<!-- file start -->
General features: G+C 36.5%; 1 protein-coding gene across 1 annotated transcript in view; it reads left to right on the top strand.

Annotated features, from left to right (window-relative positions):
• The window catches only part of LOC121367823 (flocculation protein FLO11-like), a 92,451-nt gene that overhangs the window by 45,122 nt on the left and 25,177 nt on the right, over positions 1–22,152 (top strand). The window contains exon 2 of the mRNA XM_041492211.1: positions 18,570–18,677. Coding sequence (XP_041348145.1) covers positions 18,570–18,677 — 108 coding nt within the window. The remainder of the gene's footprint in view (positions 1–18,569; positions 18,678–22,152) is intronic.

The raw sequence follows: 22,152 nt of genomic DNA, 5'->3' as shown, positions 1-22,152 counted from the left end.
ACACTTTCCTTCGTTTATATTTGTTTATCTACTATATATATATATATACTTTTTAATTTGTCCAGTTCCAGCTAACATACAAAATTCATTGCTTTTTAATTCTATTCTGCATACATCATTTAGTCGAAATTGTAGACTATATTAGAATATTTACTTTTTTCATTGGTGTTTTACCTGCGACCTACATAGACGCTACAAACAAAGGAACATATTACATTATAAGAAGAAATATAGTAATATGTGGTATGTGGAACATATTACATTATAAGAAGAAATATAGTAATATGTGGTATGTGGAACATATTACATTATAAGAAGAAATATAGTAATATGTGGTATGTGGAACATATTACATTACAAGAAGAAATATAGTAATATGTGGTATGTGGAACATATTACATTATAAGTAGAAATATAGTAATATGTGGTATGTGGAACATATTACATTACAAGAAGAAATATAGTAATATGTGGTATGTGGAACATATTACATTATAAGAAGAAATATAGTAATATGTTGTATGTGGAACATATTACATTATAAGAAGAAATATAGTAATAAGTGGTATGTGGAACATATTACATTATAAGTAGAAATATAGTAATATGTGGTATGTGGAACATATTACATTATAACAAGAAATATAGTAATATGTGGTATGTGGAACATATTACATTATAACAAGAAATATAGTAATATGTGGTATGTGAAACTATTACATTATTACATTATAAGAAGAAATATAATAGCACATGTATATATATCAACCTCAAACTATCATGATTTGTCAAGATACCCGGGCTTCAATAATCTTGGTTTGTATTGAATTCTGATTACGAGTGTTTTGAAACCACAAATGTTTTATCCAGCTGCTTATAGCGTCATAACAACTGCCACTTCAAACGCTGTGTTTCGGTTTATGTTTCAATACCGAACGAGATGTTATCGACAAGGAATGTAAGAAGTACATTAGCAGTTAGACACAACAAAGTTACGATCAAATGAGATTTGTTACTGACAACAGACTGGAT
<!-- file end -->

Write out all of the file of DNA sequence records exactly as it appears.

General features: G+C 36.5%; 1 protein-coding gene across 1 annotated transcript in view; it reads left to right on the top strand.

Annotated features, from left to right (window-relative positions):
• The window catches only part of LOC121367823 (flocculation protein FLO11-like), a 92,451-nt gene that overhangs the window by 45,122 nt on the left and 25,177 nt on the right, over positions 1–22,152 (top strand). The window contains exon 2 of the mRNA XM_041492211.1: positions 18,570–18,677. Coding sequence (XP_041348145.1) covers positions 18,570–18,677 — 108 coding nt within the window. The remainder of the gene's footprint in view (positions 1–18,569; positions 18,678–22,152) is intronic.

The raw sequence follows: 22,152 nt of genomic DNA, 5'->3' as shown, positions 1-22,152 counted from the left end.
ACACTTTCCTTCGTTTATATTTGTTTATCTACTATATATATATATATACTTTTTAATTTGTCCAGTTCCAGCTAACATACAAAATTCATTGCTTTTTAATTCTATTCTGCATACATCATTTAGTCGAAATTGTAGACTATATTAGAATATTTACTTTTTTCATTGGTGTTTTACCTGCGACCTACATAGACGCTACAAACAAAGGAACATATTACATTATAAGAAGAAATATAGTAATATGTGGTATGTGGAACATATTACATTATAAGAAGAAATATAGTAATATGTGGTATGTGGAACATATTACATTATAAGAAGAAATATAGTAATATGTGGTATGTGGAACATATTACATTACAAGAAGAAATATAGTAATATGTGGTATGTGGAACATATTACATTATAAGTAGAAATATAGTAATATGTGGTATGTGGAACATATTACATTACAAGAAGAAATATAGTAATATGTGGTATGTGGAACATATTACATTATAAGAAGAAATATAGTAATATGTTGTATGTGGAACATATTACATTATAAGAAGAAATATAGTAATAAGTGGTATGTGGAACATATTACATTATAAGTAGAAATATAGTAATATGTGGTATGTGGAACATATTACATTATAACAAGAAATATAGTAATATGTGGTATGTGGAACATATTACATTATAACAAGAAATATAGTAATATGTGGTATGTGAAACTATTACATTATTACATTATAAGAAGAAATATAATAGCACATGTATATATATCAACCTCAAACTATCATGATTTGTCAAGATACCCGGGCTTCAATAATCTTGGTTTGTATTGAATTCTGATTACGAGTGTTTTGAAACCACAAATGTTTTATCCAGCTGCTTATAGCGTCATAACAACTGCCACTTCAAACGCTGTGTTTCGGTTTATGTTTCAATACCGAACGAGATGTTATCGACAAGGAATGTAAGAAGTACATTAGCAGTTAGACACAACAAAGTTACGATCAAATGAGATTTGTTACTGACAACAGACTGGAT